“The images are disturbing, I’ll tell you that,” State College Assistant Police Chief John Gardner said at a news conference. “I don’t want to get into any more specifics.”
Police records, however, did. “Some of the postings were of nude females that appeared to be passed out and nude or in other sexual or embarrassing positions,” a search warrant stated. “It appears from the photos provided that the individuals in the photos are not aware that the photos had been taken.” On the page, the search warrant said, “members share photos of unsuspecting victims, drug sales, and hazing. [One former member] stated the drugs included marijuana and edibles, concentrates, ADD medication, and some cocaine.”
The scandal marks the latest frat controversy to erupt in a year saturated with them. From debunked allegations of a campus gang-rape at the University of Virginia to an Oklahoma University frat singing a racist chant, the Penn State frat’s secret Facebook page pushed yet another campus into the national spotlight and elicited more soul-searching over what possesses some people to make such bad decisions.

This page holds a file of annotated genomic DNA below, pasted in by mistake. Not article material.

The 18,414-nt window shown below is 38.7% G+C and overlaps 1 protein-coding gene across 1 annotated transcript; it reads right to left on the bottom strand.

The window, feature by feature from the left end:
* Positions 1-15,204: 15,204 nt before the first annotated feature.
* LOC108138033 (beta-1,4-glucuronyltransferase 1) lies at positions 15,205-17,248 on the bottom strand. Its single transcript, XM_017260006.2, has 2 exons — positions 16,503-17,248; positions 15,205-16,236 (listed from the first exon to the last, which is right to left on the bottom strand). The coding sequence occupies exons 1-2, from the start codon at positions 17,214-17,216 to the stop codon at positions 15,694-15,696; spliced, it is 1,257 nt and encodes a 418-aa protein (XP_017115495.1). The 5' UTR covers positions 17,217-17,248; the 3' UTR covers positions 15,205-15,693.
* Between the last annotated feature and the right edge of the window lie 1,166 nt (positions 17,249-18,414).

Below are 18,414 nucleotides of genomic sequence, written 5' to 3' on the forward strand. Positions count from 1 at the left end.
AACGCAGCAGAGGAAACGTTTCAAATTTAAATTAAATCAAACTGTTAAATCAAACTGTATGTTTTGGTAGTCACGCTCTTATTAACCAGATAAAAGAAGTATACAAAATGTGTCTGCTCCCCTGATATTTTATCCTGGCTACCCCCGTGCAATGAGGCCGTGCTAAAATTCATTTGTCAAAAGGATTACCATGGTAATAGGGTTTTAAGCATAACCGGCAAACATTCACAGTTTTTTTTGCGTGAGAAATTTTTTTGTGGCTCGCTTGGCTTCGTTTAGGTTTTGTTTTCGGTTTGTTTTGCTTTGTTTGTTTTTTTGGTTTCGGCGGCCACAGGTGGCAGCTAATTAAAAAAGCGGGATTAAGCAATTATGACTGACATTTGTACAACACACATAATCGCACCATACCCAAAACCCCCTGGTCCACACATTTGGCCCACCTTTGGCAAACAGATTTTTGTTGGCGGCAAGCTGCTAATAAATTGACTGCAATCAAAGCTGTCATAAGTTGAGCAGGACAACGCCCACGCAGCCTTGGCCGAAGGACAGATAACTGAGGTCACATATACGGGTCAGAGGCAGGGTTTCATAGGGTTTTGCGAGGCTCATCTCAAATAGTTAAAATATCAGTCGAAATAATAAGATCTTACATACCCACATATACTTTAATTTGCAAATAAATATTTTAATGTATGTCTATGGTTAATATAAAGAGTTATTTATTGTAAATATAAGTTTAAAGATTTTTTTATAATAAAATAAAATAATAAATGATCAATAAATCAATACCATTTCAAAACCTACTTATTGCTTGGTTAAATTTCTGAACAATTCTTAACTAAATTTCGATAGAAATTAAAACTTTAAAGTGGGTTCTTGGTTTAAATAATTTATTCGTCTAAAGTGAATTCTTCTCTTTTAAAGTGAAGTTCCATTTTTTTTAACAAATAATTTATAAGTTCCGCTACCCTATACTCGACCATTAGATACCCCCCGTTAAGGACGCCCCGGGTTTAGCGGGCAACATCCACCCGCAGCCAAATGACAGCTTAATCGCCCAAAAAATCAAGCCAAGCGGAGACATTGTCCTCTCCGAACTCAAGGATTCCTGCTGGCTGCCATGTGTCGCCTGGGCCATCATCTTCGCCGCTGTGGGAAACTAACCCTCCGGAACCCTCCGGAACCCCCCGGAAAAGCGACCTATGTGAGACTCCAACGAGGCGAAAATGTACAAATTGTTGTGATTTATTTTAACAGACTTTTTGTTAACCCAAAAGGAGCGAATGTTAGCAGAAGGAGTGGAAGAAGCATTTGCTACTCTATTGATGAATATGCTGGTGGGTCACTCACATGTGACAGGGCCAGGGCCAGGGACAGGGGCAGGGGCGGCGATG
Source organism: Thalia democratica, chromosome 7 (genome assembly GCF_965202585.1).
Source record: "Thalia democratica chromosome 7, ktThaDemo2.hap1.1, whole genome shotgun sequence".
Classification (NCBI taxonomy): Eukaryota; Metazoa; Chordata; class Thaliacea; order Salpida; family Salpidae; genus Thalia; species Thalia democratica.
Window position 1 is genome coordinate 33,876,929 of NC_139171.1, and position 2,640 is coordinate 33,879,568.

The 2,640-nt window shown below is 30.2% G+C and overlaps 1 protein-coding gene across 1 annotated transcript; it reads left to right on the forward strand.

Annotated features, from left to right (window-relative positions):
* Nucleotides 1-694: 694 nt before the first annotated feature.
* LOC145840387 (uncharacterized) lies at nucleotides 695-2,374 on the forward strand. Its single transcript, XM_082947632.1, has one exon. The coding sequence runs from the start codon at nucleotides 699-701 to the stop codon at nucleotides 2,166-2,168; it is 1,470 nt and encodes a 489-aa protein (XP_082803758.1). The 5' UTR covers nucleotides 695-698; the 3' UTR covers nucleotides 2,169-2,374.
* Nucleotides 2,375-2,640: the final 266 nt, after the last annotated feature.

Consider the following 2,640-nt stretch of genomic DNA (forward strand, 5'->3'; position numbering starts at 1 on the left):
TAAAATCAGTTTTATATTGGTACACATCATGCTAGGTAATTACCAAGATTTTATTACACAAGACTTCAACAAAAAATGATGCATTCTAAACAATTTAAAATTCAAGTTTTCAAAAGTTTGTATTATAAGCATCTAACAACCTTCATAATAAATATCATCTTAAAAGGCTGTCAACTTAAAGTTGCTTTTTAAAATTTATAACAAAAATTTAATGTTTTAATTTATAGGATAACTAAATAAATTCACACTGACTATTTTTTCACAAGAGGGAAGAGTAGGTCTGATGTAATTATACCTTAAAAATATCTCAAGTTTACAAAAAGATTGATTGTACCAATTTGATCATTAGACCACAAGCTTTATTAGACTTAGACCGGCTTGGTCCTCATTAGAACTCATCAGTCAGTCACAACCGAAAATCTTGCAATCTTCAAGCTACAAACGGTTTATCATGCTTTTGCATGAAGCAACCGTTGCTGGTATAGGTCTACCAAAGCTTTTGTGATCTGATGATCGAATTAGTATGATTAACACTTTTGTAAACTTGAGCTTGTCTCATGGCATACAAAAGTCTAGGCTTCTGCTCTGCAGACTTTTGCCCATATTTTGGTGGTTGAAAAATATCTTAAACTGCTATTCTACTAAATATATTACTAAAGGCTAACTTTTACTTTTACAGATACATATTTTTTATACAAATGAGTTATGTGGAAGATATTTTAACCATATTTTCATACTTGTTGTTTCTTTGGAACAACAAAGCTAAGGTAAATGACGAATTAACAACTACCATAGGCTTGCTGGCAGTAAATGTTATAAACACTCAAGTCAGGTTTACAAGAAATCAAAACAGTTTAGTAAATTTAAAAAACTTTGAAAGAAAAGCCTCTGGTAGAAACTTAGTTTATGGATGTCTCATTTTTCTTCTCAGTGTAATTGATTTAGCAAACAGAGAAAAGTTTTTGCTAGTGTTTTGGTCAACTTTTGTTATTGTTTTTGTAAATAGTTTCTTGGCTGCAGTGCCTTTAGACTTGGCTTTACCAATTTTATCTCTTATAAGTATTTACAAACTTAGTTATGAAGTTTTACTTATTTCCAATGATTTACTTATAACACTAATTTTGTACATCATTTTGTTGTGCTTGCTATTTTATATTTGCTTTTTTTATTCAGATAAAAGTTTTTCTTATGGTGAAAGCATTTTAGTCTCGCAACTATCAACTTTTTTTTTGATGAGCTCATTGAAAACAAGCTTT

“The evidence offered by the Facebook postings is appalling, offensive and inconsistent with the university community’s values and expectations,” Damon Sims, Penn State’s vice president for student affairs, said in a statement. “We are confident that the various investigative and review processes, both internal and external to the university, will determine responsibility in this case. The university will hold accountable any groups and individuals found responsible.”
The national office of the fraternity has likewise suspended the campus fraternity for what it called on Tuesday “serious misconduct, most serious disregard of Fraternity rules.”
The scandal opened Jan. 18. That was when a former member arrived at the local police station requesting a meeting. Furnishing a slew of photographs, he said the frat was operating an eight-month-old Facebook page called “2.0,” an apparent reference to an earlier incarnation of the group. That one was called “Covert Business Transactions.”
It got removed when it “was discovered by a victim and shut down,” police records said. A victim “was visiting the fraternity when a member accidentally left his Facebook page logged in. [She] observed a photograph of her topless which was posted to the group. [She] became upset and threatened the fraternity, which subsequently shut down ‘Covert Business Transactions.’ The new page, ‘2.o,’ was created shortly after.”
The former member showed 20 pictures. They included one member saying he “banged” one woman, another woman “passed out in a member’s room” and another showing “strippers hired by the fraternity for a frat.”
“This is the kind of stuff that happens at KDR,” the former member told the police.
Student publication Onward State reviewed some of the evidence. One of the Facebook screenshots showed the frat boys delighting over how much they were viewing certain images. “373,217 views,” one comment said. “All from us.” Another added: “Make that 373,218.”